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Pennsylvania DCNR Dedicates New Laurel Highlands Hiking Trail Bridge

May 24, 2012

JEFFERSON TOWNSHIP, Pa., May 24, 2012 /PRNewswire-USNewswire/ — Department of Conservation and Natural Resources and other state officials today joined to dedicate the new Laurel Highlands Hiking Trail bridge over the Pennsylvania Turnpike in Somerset County. The span is used by up to 100,000 hikers, snowmobilers, equestrians and other visitors each year.

“For all of you who patiently awaited this new, beautiful structure, today is indeed a day for celebration,” said DCNR Secretary Richard Allan, addressing onlookers gathered for a ribbon-cutting ceremony at the span. “Once again the Laurel Highlands Hiking Trail invites you to strike out in long, uninterrupted forays through some of the most scenic, uninterrupted and wild sections of our bountiful state.”

The new bridge crosses the turnpike just about midway between the Somerset and Donegal exits. It was opened Jan. 28 after construction began in spring 2011. It replaced an almost 40-year-old span that had become unsafe.

“Timing of this ribbon-cutting is two-fold: we wanted you to see this beautiful structure in beautiful weather, not in January sleet and cold,” Allan said. “Also, in just two days, we’ll be kicking off annual Hiking Week activities across the state, and on June 2, observing National Trails Day.

“What better place to remind you of these two upcoming outdoors highlights in the state than on one of its most highly acclaimed trails?”

Hiking Week events planned by DCNR and the Keystone Trails Association will take place in parks, forests, cities and towns across the state though Sunday, June 3. All of the scheduled hikes have leaders and include a variety of lengths and terrain.

For information, including hikes already planned, dates and locations, visit http://www.ExplorePAtrails.com/hikingweek.aspx.

The original Laurel Highlands Hiking Trail bridge, built in 1970, was closed in late 2009 after inspectors found conditions that could endanger hikers and snowmobile riders using the bridge, as well as motorists passing beneath.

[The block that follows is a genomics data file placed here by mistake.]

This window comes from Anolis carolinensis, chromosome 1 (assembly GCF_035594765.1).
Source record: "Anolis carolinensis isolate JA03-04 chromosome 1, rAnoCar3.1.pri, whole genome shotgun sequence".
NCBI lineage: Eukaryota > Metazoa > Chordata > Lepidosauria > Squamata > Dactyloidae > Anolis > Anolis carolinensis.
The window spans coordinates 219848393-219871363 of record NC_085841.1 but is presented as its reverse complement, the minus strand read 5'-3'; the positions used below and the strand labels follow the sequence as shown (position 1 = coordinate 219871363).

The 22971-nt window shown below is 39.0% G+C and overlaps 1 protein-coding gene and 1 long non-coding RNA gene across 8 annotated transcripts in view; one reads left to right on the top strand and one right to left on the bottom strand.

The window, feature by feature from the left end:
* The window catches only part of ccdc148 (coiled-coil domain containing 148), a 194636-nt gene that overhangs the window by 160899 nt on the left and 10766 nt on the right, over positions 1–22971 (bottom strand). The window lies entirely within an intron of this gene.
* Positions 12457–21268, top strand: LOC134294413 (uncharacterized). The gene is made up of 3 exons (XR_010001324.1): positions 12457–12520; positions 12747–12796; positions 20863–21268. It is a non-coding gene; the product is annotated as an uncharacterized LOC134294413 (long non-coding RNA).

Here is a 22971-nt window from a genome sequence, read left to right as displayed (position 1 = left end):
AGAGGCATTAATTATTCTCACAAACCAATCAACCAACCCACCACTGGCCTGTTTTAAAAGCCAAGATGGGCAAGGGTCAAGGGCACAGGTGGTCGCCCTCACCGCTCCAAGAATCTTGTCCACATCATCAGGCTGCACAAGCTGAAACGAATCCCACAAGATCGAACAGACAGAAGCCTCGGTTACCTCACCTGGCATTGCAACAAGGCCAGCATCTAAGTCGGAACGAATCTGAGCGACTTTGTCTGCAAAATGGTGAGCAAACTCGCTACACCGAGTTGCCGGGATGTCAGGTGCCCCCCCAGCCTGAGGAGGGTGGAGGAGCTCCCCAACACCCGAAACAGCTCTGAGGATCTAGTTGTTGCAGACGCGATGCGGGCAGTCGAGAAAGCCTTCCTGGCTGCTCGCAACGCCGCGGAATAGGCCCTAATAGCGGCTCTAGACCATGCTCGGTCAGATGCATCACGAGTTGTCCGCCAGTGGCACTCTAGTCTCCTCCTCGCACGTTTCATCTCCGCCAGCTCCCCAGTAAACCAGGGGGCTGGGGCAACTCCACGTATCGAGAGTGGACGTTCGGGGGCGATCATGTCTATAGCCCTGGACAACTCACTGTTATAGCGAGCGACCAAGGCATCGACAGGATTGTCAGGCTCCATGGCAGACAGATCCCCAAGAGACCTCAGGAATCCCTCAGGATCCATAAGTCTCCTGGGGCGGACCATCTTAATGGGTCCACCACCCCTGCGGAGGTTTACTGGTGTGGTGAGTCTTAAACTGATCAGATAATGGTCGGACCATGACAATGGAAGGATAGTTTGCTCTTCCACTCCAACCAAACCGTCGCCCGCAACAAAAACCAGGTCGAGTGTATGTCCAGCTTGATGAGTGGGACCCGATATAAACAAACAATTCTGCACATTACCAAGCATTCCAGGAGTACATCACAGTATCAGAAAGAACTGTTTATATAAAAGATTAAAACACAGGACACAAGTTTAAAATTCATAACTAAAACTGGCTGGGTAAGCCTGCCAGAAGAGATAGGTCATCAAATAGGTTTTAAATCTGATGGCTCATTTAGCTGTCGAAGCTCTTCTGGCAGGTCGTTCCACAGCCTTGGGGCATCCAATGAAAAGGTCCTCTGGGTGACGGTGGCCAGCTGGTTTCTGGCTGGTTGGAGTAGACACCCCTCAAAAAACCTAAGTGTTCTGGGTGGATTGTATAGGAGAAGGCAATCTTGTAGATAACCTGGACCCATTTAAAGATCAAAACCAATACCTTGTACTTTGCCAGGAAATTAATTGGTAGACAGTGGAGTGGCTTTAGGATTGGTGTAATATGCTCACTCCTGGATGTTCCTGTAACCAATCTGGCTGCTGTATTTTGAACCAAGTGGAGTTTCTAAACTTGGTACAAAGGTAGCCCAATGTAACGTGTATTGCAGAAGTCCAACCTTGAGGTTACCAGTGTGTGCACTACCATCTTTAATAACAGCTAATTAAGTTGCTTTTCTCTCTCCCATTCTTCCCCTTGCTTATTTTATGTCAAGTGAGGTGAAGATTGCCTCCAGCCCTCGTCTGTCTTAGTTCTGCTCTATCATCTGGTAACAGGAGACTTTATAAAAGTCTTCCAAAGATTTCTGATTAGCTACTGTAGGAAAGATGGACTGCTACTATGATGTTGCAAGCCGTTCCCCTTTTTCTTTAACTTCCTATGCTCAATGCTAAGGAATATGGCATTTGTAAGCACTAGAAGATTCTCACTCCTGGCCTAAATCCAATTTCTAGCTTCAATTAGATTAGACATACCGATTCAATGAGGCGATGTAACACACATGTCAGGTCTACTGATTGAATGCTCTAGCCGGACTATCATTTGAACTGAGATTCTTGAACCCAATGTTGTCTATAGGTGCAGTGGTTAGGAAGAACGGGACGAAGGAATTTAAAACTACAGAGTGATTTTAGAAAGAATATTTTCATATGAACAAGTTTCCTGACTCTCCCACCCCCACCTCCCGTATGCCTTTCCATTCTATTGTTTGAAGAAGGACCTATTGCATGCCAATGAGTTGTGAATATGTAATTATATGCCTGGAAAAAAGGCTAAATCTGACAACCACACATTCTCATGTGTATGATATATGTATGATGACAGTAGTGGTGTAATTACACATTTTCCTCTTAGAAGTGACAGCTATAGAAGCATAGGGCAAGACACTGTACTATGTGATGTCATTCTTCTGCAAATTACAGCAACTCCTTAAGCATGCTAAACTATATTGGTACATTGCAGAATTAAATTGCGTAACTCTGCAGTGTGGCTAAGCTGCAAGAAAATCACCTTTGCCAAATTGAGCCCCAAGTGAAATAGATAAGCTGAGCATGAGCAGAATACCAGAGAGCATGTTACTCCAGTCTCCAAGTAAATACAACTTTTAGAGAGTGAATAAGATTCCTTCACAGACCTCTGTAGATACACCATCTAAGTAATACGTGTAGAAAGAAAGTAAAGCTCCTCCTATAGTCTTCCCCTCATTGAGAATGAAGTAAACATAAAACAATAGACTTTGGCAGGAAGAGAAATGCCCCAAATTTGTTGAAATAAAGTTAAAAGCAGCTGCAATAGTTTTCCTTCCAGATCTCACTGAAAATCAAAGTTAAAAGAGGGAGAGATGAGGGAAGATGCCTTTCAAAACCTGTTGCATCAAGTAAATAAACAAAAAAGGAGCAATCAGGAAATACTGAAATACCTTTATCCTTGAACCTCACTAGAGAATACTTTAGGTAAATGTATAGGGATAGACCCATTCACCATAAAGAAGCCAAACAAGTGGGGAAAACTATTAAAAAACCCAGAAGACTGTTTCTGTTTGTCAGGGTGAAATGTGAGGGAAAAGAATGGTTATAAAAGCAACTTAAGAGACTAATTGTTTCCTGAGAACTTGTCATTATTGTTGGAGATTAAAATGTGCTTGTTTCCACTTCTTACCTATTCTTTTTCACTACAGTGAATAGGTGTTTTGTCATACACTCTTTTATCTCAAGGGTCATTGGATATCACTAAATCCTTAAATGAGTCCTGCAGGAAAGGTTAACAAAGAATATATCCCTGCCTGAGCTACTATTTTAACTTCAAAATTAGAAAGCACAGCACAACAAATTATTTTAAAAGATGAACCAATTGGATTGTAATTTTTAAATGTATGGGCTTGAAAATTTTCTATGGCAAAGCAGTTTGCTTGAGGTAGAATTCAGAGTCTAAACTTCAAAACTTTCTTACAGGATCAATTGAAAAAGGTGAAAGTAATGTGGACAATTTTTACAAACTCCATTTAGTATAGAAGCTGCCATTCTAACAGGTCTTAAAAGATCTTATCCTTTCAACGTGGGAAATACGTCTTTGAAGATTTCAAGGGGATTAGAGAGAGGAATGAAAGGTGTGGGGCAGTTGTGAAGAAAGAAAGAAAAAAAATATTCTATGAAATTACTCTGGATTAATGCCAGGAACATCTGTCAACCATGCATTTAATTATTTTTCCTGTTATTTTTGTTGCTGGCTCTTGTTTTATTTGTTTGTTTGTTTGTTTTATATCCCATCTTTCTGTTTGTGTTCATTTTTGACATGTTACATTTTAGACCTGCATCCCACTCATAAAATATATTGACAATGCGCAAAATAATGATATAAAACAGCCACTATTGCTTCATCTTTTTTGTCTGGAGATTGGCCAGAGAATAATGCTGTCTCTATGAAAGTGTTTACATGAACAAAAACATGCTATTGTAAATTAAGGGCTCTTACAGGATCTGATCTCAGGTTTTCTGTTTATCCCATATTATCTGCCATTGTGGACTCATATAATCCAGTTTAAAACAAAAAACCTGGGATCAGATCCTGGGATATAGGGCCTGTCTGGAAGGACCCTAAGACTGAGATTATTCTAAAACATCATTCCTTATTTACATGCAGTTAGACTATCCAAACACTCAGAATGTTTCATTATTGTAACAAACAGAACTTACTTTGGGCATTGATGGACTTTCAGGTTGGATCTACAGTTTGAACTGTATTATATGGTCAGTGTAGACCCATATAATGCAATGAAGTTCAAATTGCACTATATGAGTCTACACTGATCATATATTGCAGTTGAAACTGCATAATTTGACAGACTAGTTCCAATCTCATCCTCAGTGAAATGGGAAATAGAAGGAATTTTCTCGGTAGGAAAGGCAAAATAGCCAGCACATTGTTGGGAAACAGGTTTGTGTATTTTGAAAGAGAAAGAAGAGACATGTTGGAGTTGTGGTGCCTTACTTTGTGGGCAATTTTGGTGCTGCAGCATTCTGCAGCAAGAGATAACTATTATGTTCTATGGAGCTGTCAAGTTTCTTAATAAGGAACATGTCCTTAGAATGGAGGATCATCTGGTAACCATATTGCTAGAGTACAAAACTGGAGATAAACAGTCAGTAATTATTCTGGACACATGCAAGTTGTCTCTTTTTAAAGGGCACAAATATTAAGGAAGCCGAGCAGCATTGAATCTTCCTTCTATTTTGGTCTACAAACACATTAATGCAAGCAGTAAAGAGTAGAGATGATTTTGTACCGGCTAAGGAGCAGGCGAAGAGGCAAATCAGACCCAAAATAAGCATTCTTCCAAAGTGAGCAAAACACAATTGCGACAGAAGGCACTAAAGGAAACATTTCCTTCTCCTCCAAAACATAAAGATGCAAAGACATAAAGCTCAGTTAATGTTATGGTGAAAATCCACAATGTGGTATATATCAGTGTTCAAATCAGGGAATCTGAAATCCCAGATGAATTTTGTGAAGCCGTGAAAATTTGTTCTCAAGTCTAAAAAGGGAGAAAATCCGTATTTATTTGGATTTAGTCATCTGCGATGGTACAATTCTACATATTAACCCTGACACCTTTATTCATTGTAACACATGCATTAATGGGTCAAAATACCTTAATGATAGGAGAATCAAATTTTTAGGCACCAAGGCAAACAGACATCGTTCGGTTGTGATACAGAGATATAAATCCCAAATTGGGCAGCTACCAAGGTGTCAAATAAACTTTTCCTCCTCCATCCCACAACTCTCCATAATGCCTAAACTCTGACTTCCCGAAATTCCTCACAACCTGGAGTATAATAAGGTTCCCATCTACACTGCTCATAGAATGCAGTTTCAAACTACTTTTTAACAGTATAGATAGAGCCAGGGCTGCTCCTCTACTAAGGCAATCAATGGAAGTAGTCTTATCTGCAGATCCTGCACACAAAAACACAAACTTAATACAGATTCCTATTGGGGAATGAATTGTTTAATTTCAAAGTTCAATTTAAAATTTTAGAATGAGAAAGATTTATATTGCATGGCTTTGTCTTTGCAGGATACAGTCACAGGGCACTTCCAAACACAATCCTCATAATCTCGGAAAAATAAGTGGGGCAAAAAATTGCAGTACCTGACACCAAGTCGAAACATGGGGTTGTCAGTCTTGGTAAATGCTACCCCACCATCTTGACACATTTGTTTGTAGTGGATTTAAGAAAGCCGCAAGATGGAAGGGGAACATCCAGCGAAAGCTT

“We know the Laurel Highlands Hiking Trail is a major regional recreational attraction, drawing 80,000 to 100,000 hikers and other visitors a year,” Allan said. “We know this new span is invaluable to the economic vitality of the Laurel Highlands area and the diverse, all-season recreational enjoyment it provides.

“We at DCNR also know we would have liked to have seen an earlier replacement. We continued to push for an early as opening as possible, but weather conditions and material deliveries hampered this effort.”

The replacement span, built at the same site as the old bridge, reconnects various trail systems in the Laurel Highlands and will facilitate foot traffic as well as snowmobiles, mountain bikes and equestrians.

“I would argue that this bridge reconnects the most vital system of recreational trails in the state,” said Laurel Hill State Park Complex Manager Mike Mumau. “The LHHT, part of the Potomac Heritage National Scenic Trail, offers an incredible trail experience. In addition, this bridge allows us to reconnect the system of multi-use trails on the Forbes State Forest.”

Owned by the Bureau of State Parks, the bridge rejoins the Laurel Highlands Hiking Trail, a 70-mile corridor running north and south through state parklands and Forbes State Forest. Part of the Potomac Heritage National Scenic Trail, the Laurel Highlands Hiking Trail is a major regional recreational attraction.

The bridge project was awarded in March 2011 to the Pittsburgh-based Mosites Construction Co. The bid totaled nearly $1.3 million for work on the 12-foot-wide, 184-foot-long span.

For more information, call Laurel Hill State Park Complex at 814-445-7725, or visit www.dcnr.state.pa.us (Select “Find a Park,” then Laurel Ridge State Park).

Media contact: Terry Brady, 717-772-9101

SOURCE Pennsylvania Department of Conservation and Natural Resources


Source: PR Newswire